The global leader of The Church of Jesus Christ of Latter-day Saints spoke Sunday to assembled Saints in Hanoi’s JW Marriott Grand Ballroom and then Monday in Ho Chi Minh City’s Vinpearl Grand Ballroom. In both instances, he expressed his gratitude to the government for the privilege to gather and worship.
The prophet recounted the short history of the Church in Vietnam—from the dedication of the land in 1966 by Elder Gordon B. Hinckley (1910–2008) to the Vietnamese government’s official recognition of the Church in 2016. President Nelson also noted that he met in Salt Lake City this past summer with a delegation headed by Vietnam’s Committee for Religious Affairs.
“We extended to them a very warm welcome. They offered an invitation to come visit. So here we are,” the 95-year-old President Nelson said in Hanoi. “I express to the leaders of the government and to all the leaders of Vietnam our heartfelt gratitude for the opportunity for our members of the Church to worship here in dignity.”
Just days before President Nelson’s arrival in Vietnam, the government granted the Church another important recognition. On November 14, 2019, Madam Thieu Thi Huong of the Vietnam Government Committee for Religious Affairs presented an official certificate authorizing Latter-day Saints to conduct religious activities in the country, in compliance with a new religious law established in 2018.
“We were thrilled with the announcement,” President Nelson said. “We are [also] very grateful to the [Church] leadership of this country. … I have great feelings of thanksgiving for you. You are very special.”
At a reception prior to the Sunday evening devotional in Hanoi, President Nelson and Elder Christofferson met Mr. Vu Chien Thang, chairman of the government Committee for Religious Affairs, as well as Hanoi mayor Mr. Nguyen Duc Chung and other prominent government leaders. On Monday, before traveling to Ho Chi Minh City, the Church leaders met again with Mayor Chung. He gave President Nelson and Elder Christofferson flowers and a miniature model of the Temple of Literature, the first university in Vietnam 1,000 years ago — a symbol of the importance of education. The Church leaders gave the mayor a small statue of a child’s first steps from mother to father to symbolize the faith’s attention to the family.
“[He is] very cordial, highly educated, highly principled,” President Nelson said of Mayor Chung. “He thanked us for the work that our people are doing in conjunction with the need for wheelchairs. … He knows there is a sense of value we teach, and he wants that in his country. Our meeting was brief, but he was very cordial.”
“He’s a very warm individual and a good friend,” Elder Christofferson added. “He has visited the United States before and Salt Lake City in particular. So we have some background and acquaintance already. It was like renewing friendships.”
In his sermons in Hanoi and Ho Chi Minh City, the prophet spoke of the eternal nature of the family and God’s personal love for them.
“We recognize the importance of families,” President Nelson said. “We rejoice in the revealed knowledge that families can be perpetuated and be here forever. I know that God loves you, He knows you, and He will bless you with every blessing He has in store for his faithful children. We are created in His image.”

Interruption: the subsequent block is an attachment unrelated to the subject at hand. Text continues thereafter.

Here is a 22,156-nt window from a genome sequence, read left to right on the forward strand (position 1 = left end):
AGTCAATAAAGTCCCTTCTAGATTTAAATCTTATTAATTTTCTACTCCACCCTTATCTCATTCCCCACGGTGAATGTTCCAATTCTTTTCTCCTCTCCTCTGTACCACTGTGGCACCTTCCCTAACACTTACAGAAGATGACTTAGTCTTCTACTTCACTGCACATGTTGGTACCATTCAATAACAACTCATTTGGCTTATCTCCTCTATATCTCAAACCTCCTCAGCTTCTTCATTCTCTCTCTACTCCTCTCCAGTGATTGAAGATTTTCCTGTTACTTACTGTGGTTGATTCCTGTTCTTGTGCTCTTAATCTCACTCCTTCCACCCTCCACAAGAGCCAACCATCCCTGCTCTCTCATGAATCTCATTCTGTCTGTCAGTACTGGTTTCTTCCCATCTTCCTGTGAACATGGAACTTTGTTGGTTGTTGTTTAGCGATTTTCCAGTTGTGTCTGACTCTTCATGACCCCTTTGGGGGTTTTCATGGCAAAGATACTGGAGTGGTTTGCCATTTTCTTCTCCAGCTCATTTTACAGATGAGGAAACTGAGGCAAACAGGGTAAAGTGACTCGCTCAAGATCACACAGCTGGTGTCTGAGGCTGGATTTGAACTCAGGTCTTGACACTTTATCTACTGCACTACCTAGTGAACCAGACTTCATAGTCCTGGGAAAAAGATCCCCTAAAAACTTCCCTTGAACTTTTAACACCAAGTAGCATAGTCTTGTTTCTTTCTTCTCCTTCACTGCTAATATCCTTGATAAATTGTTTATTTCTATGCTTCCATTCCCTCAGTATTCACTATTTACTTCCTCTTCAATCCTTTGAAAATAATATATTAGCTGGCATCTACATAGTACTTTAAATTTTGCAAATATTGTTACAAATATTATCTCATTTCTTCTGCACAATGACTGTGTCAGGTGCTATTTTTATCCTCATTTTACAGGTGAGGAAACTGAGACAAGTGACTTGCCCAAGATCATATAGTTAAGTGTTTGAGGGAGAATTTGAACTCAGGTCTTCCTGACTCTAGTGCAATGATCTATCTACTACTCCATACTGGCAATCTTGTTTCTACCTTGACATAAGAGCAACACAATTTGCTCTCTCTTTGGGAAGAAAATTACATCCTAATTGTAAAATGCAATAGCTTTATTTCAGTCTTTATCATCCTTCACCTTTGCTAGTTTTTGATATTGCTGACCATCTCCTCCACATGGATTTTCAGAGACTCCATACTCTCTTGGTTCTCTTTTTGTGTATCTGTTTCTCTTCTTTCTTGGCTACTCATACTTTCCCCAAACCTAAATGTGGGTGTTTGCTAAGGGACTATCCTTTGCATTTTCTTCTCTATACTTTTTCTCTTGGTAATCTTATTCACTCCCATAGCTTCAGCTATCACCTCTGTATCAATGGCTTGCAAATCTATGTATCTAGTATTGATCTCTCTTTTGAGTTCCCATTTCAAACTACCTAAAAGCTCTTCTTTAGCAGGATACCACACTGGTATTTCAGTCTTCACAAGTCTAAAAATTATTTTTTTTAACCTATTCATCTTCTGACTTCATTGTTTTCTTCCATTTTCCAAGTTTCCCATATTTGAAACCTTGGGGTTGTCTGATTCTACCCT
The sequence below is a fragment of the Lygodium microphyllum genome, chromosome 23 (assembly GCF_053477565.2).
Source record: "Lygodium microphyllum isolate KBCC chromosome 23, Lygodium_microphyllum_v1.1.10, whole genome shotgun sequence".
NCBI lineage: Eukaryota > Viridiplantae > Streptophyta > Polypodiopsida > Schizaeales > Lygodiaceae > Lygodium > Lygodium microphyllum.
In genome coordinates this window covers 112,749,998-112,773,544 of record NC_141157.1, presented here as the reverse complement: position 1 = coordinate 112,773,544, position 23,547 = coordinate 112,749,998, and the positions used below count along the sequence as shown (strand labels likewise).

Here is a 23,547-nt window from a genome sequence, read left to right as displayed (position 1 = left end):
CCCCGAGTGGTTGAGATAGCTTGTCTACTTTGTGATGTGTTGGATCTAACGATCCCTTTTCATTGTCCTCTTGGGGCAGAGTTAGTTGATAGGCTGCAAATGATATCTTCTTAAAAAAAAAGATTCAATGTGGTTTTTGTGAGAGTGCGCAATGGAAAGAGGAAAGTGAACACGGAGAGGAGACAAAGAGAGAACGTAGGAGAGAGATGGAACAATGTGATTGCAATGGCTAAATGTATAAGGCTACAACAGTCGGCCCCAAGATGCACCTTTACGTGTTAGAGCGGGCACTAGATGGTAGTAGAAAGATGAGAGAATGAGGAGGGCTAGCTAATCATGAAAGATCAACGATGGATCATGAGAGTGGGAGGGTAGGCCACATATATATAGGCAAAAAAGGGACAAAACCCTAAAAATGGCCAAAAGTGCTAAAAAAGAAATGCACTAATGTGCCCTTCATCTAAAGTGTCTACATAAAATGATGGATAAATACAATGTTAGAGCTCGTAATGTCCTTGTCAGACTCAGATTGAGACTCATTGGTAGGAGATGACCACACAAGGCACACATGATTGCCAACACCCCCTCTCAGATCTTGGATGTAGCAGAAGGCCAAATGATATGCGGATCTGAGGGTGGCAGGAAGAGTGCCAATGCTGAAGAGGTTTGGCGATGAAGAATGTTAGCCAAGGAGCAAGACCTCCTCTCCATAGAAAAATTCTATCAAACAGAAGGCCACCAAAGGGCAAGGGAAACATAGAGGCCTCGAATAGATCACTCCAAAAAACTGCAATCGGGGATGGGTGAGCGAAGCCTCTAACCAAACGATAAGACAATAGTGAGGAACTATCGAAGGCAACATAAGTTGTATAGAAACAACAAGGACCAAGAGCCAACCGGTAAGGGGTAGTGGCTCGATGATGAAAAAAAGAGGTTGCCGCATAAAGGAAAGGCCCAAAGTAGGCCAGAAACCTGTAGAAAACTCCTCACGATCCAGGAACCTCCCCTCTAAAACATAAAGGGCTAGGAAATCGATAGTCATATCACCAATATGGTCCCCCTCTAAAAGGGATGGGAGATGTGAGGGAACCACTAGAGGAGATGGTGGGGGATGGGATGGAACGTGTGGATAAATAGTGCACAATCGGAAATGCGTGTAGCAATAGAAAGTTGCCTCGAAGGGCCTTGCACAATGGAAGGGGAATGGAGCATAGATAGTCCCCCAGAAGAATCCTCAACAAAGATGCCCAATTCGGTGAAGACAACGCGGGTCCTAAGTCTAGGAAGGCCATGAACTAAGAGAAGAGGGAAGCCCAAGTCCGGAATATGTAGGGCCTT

The prophet also told the Saints to love God and neighbor, have faith in Jesus Christ and embrace the gift of His infinite atonement, worship regularly, and engage in “real repentance.”
For those who say they have not done anything wrong and therefore do not need to repent, President Nelson reminded them what repentance is. “Repentance literally is conversion,” he said. “You turn away from the ways of the world and follow the ways of the Lord. That means we can become a little better each day than we were the day before. That is real repentance.”
President Nelson also encouraged the Saints of Hanoi to take responsibility for their own education.
“Just as we’re responsible for our own education in our profession or our jobs, we’re responsible for our own education about the gospel,” President Nelson said. “Take it upon yourselves to see where you are low in your gospel understanding and add strength to where you are weak.”
Sister Wendy Nelson and Elder D. Todd Christofferson of the Quorum of the Twelve Apostles and his wife, Kathy, are with President Nelson on this seven-day trip to four Southeast Asia countries. Each spoke at the Sunday and Monday evening devotionals.
In his remarks Sunday, Elder Christofferson thanked the membership for being good citizens and faithful Latter-day Saints in Hanoi. “We’re grateful for your examples. We’re grateful for the sacrifices you make. We’re grateful for the joy you bring to others,” he said. “You represent us so very well. Most importantly, you represent the Lord Jesus Christ so very well. Thank you.”
In an interview with Church media in after the devotional in Hanoi, Elder Christofferson noted that the small band of Latter-day Saint believers (432 came to the Sunday devotional) in Vietnam is infinitely important to God and to Church leaders.
“Even if one person had come [to the devotional], it would have been worth it,” Elder Christofferson said. “They are critical to the future, they are pioneers, and they have a particular place in His heart and in His mind. … I think it was a particularly significant message at this point to have the president of the Church come and see a relatively small group, and by his presence say, ‘You matter. You’re in our hearts and our minds and our prayers. The Lord is mindful of you. We’re mindful of you.’”
President Nelson’s ministry visits continue Tuesday in Cambodia; Wednesday in Singapore; and Thursday in Indonesia.